Seven Days in May (1964) starring Burt Lancaster

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Seven Days in May movie poster

I’m suggesting Mr President, there’s a military plot to take over the Government of these United States, next Sunday…

The novel (1962) begins in the parking lot of the Pentagon. The movie, released two years later, begins in the rooms of the Joint Chiefs of Staff. But before suspicions of a conspiracy start to unfold, director John Frankenheimer decided to open with some action and improvised a demonstration, which quickly grows into a riot, in front of the White House.

Seven Days In May, based on Fletcher Knebel and Charles W. Bailey II’s novel of the same title, concerns a military plot to take over the United States government, sometime on Sunday, Saturday in the novel.

The film was all too real at the time. The McCarthy scare, with its Congressional hearings and blacklisting, was in the recent past. The Korean War was not that distant a memory, and the Vietnam conflict and the Cold War were ongoing, with the Cuban missile crisis coming in 1962. And still a real threat in the minds of many concerned and knowledgeable citizens was the growing power of the U. S. military.

“Right now the government of the United States is sittin’ on top of the Washington Monument, right on the very point, tippin’ right and left,and ready to fall off and break up on the pavement.”—— Senator Clark

 

Frankenheimer and screenwriter Ron Serling, having ended his Twilight Zone TV series earlier in 1963, created a dark and realistic scenario, more elaborate and intense than the book. One of the best soliloquies—and the film is full of dramatic speeches—is Serling’s own, of President Lyman identifying the enemy, not the individuals planning to overthrow the government, but “ . . . a nuclear age. It happens to kill man’s faith in his ability to influence what happens to him.”

sevendaysinmay-00-10-42166The cast is a high-powered one, the kind of assembly that was waning toward the end of what might be called Hollywood’s post-Golden Age. Burt Lancaster (Elmer Gantry, Birdman of Alcatraz), severe of countenance and with an iron resolve, is Air Force General James Mattoon Scott, Chairman of the Joint Chiefs of Staff. He, along with other military men, a member of Congress and a TV commentator, plans to remove the President due to opposition to a nuclear disarmament treaty.

sevendaysinmay-00-37-13000Clues suggest that something is amiss—the mention of an unfamiliar military acronym, ECOMCON, an almost indecipherable note, a mysterious Site “Y,” a jittery colonel and, perhaps above all, the seemingly unwarranted importance given to Scott’s request for bets on the upcoming Preakness. These and other irregularities arouse the suspicions of Colonel “Jiggs” Casey (Kirk Douglas, Lust for Life).

“We seem to spend more time training for seizure than for prevention, like the Commies already have the stuff and we have to get it back.”—— Colonel “Mutt” Henderson (Duggan)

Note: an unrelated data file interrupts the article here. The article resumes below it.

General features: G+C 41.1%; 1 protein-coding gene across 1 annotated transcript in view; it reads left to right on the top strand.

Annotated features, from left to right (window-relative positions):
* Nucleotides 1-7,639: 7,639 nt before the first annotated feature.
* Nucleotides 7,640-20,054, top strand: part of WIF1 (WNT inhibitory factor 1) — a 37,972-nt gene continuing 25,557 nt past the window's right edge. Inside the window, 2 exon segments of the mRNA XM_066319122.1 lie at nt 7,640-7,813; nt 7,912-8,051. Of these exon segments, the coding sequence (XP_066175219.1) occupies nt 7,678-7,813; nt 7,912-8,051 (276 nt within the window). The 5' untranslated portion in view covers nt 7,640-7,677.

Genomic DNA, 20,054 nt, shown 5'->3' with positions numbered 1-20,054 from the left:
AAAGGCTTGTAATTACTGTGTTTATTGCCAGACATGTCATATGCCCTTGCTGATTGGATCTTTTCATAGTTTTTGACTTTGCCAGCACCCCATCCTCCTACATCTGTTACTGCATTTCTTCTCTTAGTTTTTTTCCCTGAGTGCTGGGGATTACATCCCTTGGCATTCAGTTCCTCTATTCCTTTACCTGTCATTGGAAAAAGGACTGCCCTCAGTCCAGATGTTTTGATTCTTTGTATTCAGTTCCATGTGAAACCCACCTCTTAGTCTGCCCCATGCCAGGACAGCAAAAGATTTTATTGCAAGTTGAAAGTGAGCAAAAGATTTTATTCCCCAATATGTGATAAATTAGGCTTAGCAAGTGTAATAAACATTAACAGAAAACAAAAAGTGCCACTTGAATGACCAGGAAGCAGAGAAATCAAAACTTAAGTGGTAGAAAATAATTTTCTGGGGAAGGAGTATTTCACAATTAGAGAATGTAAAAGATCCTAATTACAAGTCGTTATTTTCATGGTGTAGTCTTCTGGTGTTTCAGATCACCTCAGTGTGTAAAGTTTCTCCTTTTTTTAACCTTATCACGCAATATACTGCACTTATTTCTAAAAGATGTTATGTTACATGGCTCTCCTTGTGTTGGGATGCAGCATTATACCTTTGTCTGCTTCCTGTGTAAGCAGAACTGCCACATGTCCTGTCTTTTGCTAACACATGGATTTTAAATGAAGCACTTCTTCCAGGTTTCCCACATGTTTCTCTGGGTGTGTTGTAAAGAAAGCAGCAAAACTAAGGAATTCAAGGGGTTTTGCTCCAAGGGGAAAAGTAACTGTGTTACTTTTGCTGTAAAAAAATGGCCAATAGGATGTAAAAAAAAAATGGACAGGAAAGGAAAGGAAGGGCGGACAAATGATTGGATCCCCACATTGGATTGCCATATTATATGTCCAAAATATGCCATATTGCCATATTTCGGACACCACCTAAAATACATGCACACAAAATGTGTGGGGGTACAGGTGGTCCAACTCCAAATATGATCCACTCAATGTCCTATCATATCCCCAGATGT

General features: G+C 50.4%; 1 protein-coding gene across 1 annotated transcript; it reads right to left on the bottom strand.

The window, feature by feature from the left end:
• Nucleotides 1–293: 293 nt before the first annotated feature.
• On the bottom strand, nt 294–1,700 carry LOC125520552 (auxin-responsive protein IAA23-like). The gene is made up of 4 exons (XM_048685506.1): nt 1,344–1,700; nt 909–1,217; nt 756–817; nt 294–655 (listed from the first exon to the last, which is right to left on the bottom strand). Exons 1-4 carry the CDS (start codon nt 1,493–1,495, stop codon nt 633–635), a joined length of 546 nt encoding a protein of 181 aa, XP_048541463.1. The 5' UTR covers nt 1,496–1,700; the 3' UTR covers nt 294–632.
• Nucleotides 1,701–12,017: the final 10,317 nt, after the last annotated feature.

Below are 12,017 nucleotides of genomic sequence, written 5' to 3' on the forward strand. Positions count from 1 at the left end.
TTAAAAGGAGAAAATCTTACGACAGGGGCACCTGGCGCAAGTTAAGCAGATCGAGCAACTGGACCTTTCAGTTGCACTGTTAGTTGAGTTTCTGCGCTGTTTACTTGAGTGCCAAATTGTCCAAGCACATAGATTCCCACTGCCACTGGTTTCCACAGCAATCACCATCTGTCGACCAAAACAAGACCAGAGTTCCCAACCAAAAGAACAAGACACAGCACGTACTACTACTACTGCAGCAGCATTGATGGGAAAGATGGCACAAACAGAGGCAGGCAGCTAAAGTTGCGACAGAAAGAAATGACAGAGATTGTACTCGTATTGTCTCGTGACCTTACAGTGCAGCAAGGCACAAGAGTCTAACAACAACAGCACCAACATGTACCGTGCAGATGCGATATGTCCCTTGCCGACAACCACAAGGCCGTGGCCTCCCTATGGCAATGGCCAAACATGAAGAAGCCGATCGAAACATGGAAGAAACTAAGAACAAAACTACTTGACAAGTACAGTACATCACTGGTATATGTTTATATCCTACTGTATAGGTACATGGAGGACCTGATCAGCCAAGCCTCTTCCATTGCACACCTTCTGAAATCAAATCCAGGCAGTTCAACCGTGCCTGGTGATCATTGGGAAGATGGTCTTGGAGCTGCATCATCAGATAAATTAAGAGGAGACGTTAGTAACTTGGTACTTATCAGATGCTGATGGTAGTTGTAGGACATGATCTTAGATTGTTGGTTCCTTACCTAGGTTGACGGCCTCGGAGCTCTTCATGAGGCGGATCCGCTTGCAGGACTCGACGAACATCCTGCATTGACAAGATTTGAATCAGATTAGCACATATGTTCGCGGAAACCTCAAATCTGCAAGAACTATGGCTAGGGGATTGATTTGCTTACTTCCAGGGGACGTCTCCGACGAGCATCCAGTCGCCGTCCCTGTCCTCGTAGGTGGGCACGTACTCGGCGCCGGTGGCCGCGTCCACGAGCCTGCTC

sevendaysinmay-00-42-06000Fredric March (The Best Years of Our Lives) plays honest President Jordan Lyman, who is pushing for the treaty. Frankenheimer, bemoaning the drastic change in the country’s values since the days of John F. Kennedy, said he doubted that such an idealistic President could be elected now or, on screen, have much audience sympathy.

Edmond O’Brien (Oscar winner for The Barefoot Contessa) is Raymond Clark, senator from Georgia, accent and folksiness in tact. He struggles to defend his President/friend’s campaign for peace, even going undercover to find that secret base, Site “Y.” When asked by a girl in a desert bar if he wanted to dance, he replies, “No thank you, honey, I just had a hernia operation.”

sevendaysinmay-00-21-37000The love interest—ex-love of General Scott, to be exact—is provided by Ava Gardner, still beautiful at 42, but “sometimes hard to work with,” complained Frankenheimer. Eleanor Holbrook has the general’s love letters which “Jiggs” seeks for the President to use against Scott. (In the final confrontation with the general, however, Lyman has too much integrity to use them, even, it seems, at the possible expense of his presidency.)

The supporting cast is enriched by Martin Balsam (A Thousand Clowns, Psycho), George Macready (Paths of Glory), Whit Bissell (Hud), Hugh Marlowe (Twelve O’Clock High), Andrew Duggan (Margaret Houlihan’s father in a 1980 M*A*S*H episode) and Richard Anderson (also Paths of Glory). The famous theater/film producer John Houseman makes his acting début as Vice Admiral Farley Barnswell. He alone among the Joint Chiefs declined to place a bet for the Preakness, but attests to his knowledge of the conspiracy in a signed document, which is later temporarily jeopardized.

“Admiral, you’re a very lucky sailor. That’s exactly what I’ve got for you—a sure thing.”—— Paul Girard (Balsam)